A Cappella for the Masses

St. Louis — A cappella acts have been a growing trend the last few years, and Pentatonix is among the groups leading the charge.

Pentatonix’s Scott Hoying credits TV shows such as The Sing-Off and Glee and the movie Pitch Perfect with pushing the a cappella movement forward.

“It’s always been around, but those things have helped,” Hoying says. “People are just in the mood for organic music without Auto-Tune and a lot of production. … I’ve always loved a cappella.”

But that love doesn’t come easy. Hoying says singing a cappella is tough to pull off.

While other singers have “an infinite amount of sounds and instruments that can produce a variety of things, with us it’s hard to keep it creative. Also, you’re always singing and your voice gets tired. You’re singing nonstop, and it’s very taxing. We’re always on vocal rest.”

But there’s not much rest for the five-member group, YouTube favorites who won the third season of the now-canceled The Sing-Off in 2011.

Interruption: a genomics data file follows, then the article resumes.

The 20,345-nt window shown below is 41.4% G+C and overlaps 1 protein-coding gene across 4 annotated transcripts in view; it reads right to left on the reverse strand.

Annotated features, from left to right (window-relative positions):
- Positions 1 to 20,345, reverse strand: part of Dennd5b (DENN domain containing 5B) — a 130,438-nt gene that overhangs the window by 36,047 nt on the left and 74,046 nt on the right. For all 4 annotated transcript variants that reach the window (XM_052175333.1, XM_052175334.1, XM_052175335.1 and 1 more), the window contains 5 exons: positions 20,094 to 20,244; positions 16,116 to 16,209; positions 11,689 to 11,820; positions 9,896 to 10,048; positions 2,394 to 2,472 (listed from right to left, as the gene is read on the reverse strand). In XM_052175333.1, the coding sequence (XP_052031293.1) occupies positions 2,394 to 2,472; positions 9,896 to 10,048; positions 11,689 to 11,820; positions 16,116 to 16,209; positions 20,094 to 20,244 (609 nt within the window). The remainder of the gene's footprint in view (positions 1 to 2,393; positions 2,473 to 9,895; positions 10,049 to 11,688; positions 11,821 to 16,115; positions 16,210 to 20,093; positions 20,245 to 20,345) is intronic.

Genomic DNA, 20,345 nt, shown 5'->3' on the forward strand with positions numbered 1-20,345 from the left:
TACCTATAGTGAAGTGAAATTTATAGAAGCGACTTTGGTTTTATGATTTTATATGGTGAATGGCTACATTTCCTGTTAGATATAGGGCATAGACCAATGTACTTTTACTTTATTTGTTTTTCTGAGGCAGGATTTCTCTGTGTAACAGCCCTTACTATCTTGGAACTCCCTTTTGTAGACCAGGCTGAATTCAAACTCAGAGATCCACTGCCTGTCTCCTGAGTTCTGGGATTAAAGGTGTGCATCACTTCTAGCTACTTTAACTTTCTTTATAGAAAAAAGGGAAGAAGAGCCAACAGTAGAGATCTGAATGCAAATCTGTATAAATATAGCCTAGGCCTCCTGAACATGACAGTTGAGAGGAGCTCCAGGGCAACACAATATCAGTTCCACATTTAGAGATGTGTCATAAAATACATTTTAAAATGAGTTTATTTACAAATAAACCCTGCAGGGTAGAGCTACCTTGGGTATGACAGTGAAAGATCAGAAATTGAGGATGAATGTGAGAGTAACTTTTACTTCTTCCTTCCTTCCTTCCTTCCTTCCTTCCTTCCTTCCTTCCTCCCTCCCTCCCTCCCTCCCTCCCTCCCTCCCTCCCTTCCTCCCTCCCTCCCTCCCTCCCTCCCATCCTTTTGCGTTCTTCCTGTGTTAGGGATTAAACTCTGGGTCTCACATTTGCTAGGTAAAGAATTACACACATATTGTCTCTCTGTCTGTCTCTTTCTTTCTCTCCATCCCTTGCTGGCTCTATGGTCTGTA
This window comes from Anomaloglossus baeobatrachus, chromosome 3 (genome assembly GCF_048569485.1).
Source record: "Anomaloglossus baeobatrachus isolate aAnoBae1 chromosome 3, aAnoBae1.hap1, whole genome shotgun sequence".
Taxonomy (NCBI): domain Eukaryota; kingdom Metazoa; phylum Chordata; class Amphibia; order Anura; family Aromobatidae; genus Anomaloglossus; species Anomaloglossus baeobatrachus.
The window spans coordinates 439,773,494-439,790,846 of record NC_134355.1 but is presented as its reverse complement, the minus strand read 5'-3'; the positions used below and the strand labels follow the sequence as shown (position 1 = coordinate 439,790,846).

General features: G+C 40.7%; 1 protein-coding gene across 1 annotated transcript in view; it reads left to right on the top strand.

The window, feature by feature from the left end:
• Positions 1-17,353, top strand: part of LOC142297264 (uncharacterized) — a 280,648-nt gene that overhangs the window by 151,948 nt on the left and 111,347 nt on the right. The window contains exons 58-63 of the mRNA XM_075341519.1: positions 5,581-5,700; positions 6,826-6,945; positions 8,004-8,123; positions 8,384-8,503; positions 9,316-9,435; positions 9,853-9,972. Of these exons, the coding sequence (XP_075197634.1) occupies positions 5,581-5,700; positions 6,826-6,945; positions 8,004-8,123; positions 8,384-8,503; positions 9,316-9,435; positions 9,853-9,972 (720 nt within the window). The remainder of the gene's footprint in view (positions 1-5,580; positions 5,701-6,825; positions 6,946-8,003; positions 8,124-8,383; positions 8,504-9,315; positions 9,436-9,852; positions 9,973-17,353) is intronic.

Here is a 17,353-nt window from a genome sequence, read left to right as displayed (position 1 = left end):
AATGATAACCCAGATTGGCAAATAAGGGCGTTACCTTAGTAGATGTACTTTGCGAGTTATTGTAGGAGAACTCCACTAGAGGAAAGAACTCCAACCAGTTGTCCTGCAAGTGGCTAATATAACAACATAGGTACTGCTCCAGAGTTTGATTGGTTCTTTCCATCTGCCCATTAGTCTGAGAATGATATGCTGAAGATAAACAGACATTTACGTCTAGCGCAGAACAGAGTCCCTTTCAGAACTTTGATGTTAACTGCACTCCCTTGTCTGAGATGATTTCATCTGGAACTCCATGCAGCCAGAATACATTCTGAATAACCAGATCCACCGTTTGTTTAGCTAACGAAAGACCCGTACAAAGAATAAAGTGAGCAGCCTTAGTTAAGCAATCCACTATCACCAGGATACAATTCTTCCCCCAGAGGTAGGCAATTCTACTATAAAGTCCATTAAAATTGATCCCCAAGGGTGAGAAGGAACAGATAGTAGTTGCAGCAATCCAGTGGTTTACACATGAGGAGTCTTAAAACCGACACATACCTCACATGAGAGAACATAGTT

“The Sing-Off is a show I watched in high school,” Hoying says. “We (he and Pentatonix singer Kirstie Maldonado) always loved it. I really fell in love with the whole a cappella thing and wanted to try it out on the show.”

He also tried out for American Idol, The Voice and The X Factor.

“I’d always made it past the first few rounds and usually got cut,” he says. “It could have been one of those things where I didn’t have a story or they didn’t like me, but I never got discouraged.”

Winning The Sing-Off is still a bit of a blur for the group members, who have been living a whirlwind of a life every since. “It’s just been nonstop, never a lull. But we’re so thankful.”